In a statement released on Friday, the UK government published the comments of Lord David Frost, Britain’s chief negotiator to the EU, concerning his meeting with European counterparts on Thursday evening. The meeting and future encounters aim to iron out issues relating to Northern Ireland’s post-Brexit arrangement and prevent further unrest.

Frost said that the teams have “begun to clarify the outstanding issues” relating to the Protocol on Ireland / Northern Ireland and there was “some positive momentum.” It was agreed that talks with EU partners, notably European Commission vice president Maros Sefcovic, who hosted Thursday’s meeting, would be intensified in the coming weeks.

The UK negotiator reaffirmed London’s position that the Belfast Agreement should be at the centre of Northern Ireland’s post-Brexit arrangement. “He underlined that any solutions had to be consistent with the overriding commitment to respecting the Belfast (Good Friday) Agreement in all its dimensions and to ensuring minimum disruption of everyday lives in Northern Ireland,” the statement read.

Sefcovic also called on the UK not to act unilaterally over Northern Ireland. "The vice-president insisted on mutually agreed paths towards full compliance with the Protocol, which includes clear end-points, deadlines, milestones and the means to measure progress," the statement read, adding that the EU would continue to pursue legal action against the UK for “as long as necessary.”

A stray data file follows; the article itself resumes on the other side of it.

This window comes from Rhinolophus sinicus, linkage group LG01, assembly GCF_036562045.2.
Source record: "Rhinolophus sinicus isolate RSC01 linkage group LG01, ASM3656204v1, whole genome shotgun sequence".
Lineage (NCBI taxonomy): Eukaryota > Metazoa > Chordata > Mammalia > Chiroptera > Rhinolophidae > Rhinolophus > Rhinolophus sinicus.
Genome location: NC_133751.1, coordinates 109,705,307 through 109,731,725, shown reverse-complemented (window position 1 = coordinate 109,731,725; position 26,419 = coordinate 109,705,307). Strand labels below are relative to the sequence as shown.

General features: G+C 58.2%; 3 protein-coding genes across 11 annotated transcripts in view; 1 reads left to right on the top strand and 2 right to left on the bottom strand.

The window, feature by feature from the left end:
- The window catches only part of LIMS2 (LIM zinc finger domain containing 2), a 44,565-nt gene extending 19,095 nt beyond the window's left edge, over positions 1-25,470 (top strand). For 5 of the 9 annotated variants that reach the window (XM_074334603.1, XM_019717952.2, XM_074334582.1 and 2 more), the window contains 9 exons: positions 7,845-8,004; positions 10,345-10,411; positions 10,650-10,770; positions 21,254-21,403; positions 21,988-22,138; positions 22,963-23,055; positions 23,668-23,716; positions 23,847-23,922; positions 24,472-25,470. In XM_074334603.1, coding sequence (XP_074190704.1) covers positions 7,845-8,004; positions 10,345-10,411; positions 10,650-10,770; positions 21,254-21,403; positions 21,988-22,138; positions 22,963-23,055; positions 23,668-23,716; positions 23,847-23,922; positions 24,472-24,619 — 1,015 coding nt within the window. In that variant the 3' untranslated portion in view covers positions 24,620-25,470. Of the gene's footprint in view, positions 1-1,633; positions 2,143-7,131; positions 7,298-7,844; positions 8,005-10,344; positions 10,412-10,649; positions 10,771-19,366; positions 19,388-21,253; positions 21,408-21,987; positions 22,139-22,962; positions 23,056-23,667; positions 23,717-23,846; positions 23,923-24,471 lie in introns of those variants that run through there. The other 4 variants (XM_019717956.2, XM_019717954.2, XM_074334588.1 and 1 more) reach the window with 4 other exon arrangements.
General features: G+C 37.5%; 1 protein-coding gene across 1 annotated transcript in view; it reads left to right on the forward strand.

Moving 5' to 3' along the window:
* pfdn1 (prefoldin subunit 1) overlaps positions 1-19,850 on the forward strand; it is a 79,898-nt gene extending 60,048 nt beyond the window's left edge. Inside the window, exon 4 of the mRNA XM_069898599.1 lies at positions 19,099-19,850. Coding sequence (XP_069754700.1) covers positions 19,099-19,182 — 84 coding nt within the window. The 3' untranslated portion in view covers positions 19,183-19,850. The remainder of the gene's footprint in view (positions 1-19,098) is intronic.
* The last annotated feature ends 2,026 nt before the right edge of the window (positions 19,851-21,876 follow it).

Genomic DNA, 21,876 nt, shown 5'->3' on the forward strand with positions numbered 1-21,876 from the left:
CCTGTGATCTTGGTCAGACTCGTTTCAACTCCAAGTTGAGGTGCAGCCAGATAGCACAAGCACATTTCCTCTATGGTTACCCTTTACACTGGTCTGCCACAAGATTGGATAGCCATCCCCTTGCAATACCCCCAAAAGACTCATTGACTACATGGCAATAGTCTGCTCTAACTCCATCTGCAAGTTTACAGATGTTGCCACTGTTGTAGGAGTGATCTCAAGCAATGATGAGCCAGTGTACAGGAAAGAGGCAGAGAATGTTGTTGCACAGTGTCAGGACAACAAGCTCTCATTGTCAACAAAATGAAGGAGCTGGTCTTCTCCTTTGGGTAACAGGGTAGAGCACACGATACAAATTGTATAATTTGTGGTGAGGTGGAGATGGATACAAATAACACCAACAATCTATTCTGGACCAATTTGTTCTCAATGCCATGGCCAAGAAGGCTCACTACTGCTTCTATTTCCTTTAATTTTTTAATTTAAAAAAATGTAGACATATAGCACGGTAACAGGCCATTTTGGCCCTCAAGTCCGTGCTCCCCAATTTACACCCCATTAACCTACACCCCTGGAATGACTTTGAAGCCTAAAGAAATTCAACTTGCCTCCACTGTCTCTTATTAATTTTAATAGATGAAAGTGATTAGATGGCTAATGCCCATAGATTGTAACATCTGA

In recent weeks, unrest has turned to violence in Northern Ireland as people vent their frustrations at the territory’s post-Brexit arrangement, which sees them cut off from the rest of the UK while effectively still being part of the EU’s customs union. As of Wednesday, around 90 law-enforcement officers had been injured policing the riots.

On Wednesday, the UK also announced it had reached an agreement with the EU to delay its response to Brussels’s legal action against Boris Johnson’s government. Brussels launched legal action against the UK in March after London announced it was unilaterally changing part of the withdrawal deal, which concerned post-Brexit measures between Northern Ireland and the rest of Britain.